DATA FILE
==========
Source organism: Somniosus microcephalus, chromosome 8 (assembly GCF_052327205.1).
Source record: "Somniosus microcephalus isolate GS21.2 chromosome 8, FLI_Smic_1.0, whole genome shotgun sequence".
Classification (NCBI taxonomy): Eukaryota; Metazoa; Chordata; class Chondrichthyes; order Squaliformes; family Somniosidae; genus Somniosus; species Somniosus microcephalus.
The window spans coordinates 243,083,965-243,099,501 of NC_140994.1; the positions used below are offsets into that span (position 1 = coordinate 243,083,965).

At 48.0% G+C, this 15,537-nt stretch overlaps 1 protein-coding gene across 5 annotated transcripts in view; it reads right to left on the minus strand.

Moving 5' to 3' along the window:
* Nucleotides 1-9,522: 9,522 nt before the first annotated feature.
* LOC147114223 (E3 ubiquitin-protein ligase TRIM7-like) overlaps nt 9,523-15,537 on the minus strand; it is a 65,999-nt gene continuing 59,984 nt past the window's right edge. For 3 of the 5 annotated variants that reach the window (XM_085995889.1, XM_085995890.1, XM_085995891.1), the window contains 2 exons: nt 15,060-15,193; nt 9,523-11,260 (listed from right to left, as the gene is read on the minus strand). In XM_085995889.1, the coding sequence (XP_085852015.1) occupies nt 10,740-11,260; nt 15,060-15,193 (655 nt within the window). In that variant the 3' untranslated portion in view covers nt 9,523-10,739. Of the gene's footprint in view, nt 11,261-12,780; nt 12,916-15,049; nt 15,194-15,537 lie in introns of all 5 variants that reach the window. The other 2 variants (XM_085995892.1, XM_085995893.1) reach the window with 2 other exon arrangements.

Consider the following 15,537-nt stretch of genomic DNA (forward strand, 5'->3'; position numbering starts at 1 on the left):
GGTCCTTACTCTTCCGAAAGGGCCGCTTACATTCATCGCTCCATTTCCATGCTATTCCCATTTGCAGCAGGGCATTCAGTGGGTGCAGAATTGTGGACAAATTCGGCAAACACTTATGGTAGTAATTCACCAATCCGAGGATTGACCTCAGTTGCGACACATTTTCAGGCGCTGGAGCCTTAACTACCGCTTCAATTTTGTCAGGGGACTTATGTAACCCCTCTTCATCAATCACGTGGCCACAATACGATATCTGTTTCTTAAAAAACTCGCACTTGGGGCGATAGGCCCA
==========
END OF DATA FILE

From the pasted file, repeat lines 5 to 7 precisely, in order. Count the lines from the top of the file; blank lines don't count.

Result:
At 48.0% G+C, this 15,537-nt stretch overlaps 1 protein-coding gene across 5 annotated transcripts in view; it reads right to left on the minus strand.

Moving 5' to 3' along the window:
* Nucleotides 1-9,522: 9,522 nt before the first annotated feature.